Pa. transportation bill may breathe life into Mon-Fayette Expressway project
By Chris Buckley
Published: Monday, Dec. 9, 2013, 12:06 a.m.
Joe Kirk has been pushing for construction of the Mon/Fayette Expressway for a quarter century.
But the executive director of the Mon Valley Progress Council believes he knows where the project would be without the new, though controversial, state transportation bill: dead in the water.
“It infuses new funds into the projects,” Kirk said. “Without this transportation legislation, there would be no new funds to advance the Mon/Fayette Expressway and Southern Beltway.
“This breathed new life into these two projects.”
The state Turnpike Commission has identified nearly $500 million of the roughly $700 million needed to complete the beltway project through various state and federal sources. The new law could help provide the extra $200 million, Kirk said.
But the effort to push the expressway, which now runs from Interstate 68 in West Virginia to Large in southern Allegheny County, north was dead in the water before the new transportation legislation was adopted, Kirk acknowledged.
The bill, signed into law last week by Gov. Tom Corbett, removed the 12 cent per gallon retail gas tax, but uncapped the oil company franchise tax.
Opponents of the legislation have claimed the gas tax could rise by 28 cents per gallon over the life of the five-year law. PennDOT has maintained that makes assumptions on the wholesale price of gas over the final two years of the law.
Pennsylvania now has the 15th highest gas tax in the nation – a combined 32.3 cents per gallon on state and federal levies. New York is tops at 50.6 cents per gallon. If oil companies pass on the entire increase, Pennsylvanians would pay 41.8 cents per gallon for 2014, moving the state up to 5th highest in the country.
Kirk said the Progress Council will continue meeting with lawmakers from both the Mid-Mon Valley and Allegheny County, working in tandem with the Monroeville and Mon Yough chambers of commerce to lobby for advancement of the expressway from state Route 51 north.
The new transportation law maintains a formula first created in 1997 to set aside 12 percent of the increase in the oil franchise tax to fund the expressway and beltway projects.
Building the expressway into Monroeville and completing the Southern Beltway to connect the Greater Pittsburgh International Airport with the expressway will require about $2.2 billion in additional funds.
Kirk estimates the new transportation law's formula would create a little less than half of the needed funds to complete that work.
State Rep. Pete Daley, who voted against the bill, has been a vocal critic of the new law.
He said the state's transportation needs – including repairing 4,500 structurally deficient bridges – were further exacerbated by years of inaction by the Legislature. The California Democrat blames that delay on Republicans.
While it will bring an influx of funds into the region for area projects, much of the $2.3 billion in new revenues will go to other parts of the state, Daley said.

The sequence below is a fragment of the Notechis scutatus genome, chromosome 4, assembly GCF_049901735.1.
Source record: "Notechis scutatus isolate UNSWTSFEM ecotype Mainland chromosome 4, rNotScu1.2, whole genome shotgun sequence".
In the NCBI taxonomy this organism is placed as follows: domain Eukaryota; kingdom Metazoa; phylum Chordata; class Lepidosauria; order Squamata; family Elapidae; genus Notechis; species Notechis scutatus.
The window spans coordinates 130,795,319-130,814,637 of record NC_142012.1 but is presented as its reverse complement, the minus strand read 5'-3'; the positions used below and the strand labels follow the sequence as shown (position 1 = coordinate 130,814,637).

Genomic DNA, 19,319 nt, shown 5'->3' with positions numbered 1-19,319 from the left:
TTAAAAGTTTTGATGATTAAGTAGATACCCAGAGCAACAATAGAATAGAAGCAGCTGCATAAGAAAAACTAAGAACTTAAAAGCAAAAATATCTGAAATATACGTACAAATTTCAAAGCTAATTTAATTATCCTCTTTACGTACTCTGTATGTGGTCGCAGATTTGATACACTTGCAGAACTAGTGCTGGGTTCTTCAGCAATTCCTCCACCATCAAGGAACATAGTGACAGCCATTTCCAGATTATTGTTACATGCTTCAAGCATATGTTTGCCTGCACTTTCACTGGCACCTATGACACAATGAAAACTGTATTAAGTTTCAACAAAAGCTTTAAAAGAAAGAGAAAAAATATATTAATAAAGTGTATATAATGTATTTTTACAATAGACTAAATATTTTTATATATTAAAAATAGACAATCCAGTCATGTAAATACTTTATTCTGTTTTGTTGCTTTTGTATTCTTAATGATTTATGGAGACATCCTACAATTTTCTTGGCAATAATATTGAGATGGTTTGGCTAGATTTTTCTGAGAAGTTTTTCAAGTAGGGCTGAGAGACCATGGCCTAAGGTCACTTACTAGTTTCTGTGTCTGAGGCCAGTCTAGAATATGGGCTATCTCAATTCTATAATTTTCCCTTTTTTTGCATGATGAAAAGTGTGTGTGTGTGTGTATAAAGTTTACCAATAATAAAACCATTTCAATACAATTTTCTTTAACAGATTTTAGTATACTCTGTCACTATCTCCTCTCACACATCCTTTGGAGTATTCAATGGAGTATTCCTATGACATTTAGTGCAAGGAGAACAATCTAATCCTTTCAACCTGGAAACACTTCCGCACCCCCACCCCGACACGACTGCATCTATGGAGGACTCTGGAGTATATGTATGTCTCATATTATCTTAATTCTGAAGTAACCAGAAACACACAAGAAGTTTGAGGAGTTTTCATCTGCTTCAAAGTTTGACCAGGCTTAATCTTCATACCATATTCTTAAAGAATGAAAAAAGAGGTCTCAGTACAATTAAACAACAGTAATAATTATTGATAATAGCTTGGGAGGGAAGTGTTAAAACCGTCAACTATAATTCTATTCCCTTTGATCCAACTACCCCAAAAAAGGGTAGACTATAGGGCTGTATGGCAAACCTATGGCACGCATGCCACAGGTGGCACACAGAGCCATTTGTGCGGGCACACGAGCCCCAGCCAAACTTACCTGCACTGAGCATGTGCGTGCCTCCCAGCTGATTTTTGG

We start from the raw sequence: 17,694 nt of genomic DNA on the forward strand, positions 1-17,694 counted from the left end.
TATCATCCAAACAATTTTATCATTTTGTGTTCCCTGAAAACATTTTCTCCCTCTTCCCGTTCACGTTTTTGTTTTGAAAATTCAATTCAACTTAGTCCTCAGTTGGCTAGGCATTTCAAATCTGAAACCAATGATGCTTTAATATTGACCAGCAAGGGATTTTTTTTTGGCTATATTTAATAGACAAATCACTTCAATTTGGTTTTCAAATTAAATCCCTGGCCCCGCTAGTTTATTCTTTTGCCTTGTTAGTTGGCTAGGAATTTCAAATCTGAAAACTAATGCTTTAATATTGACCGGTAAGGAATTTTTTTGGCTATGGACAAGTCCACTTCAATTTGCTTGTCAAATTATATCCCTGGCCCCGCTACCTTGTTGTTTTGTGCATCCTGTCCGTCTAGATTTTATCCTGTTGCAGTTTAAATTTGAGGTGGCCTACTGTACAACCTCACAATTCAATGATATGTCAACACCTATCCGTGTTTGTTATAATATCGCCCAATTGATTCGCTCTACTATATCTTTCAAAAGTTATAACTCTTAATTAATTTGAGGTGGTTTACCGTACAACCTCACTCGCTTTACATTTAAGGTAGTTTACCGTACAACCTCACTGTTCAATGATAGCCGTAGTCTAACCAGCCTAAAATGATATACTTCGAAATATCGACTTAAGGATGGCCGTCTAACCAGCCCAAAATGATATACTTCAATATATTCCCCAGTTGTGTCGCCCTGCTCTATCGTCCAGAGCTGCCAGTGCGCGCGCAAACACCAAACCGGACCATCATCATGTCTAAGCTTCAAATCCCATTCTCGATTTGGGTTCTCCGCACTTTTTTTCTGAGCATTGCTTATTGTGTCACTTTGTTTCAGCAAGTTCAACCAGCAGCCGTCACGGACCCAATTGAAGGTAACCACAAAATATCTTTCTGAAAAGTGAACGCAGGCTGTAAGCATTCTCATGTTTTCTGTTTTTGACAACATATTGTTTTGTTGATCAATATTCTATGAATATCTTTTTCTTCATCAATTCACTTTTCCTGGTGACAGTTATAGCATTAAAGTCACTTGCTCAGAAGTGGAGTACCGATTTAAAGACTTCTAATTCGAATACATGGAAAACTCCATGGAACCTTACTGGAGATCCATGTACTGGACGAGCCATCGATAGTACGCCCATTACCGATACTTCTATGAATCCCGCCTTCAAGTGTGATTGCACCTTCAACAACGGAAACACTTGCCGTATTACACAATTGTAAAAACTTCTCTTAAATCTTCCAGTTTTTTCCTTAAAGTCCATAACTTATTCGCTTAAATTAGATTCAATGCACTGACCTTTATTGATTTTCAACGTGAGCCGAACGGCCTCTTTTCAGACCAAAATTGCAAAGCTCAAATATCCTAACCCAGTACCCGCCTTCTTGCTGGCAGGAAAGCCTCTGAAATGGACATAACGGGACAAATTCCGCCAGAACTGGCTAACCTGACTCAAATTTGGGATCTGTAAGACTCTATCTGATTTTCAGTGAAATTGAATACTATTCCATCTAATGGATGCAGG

Half of the money raised in the new legislation will fund transit in Philadelphia and Allegheny counties, he said.
Daley noted that with the expressway completed from West Virginia to southern Allegheny County, the next step is to take it north.
But Daley made it clear he wants to see it built toward Pittsburgh, not into Monroeville.
“There's not enough money to build the expressway over to Monroeville,” Daley said. “I'm all for getting the Mon/Fayette into Pittsburgh.
“Who the hell wants to go to Monroeville anyway? Taking it to Monroeville requires motorists to take the Parkway into Pittsburgh.
“I say run the Mon/Fayette along the original route to Hayes and then you could take the Glenwood Bridge to Pittsburgh.”
Daley said he plans to discuss construction priorities for the expressway with turnpike commission officials.
But Daley said he believes the benefits for this area, especially for advancement of the expressway, are outweighed by costs to consumers.
Tim Solobay, D-Canonsburg, voted for the transportation bill.
Solobay contended that as a member of the transportation committee, he understands the transportation funding shortfalls Pennsylvania faces.
Solobay said the increase in what consumers pay at the pump will be based on the fluctuation of the market for oil and gas. He said the increase in other fees facing motorists are slight, noting Pennsylvania is 39th in vehicle registration fees and 31st in driving license fees.
“When you look at overall waste of fuel because of detours and closures as well as the wear and tear on our cars, in the long run, I feel confident we're going to be saving money (under the new law,)” he said.
While a gas-tax hike is on the horizon, Solobay said he is working on a bill that would repeal the eco-friendly summer-grade of gas that Pennsylvanians must pump from May through September. Solobay claimed that blend hikes the price at the pump by 25 to 30 cents per gallon – more than the total hike included in the five-year transportation act signed into law last week.
And Solobay supported the idea that the transportation bill will help revive the expressway and Southern Beltway project.
“Getting this transportation bill passed was vital to getting the turnpike (commission) to advance the Southern Beltway and expressway,” Solobay said. “This plan and for years extended out, is going to make those projects a reality.
“Otherwise, those projects would have been on the shelf again.”
Chris Buckley is a staff writer for Trib Total Media. He can be reached at 724-684-2642 or email@example.com.
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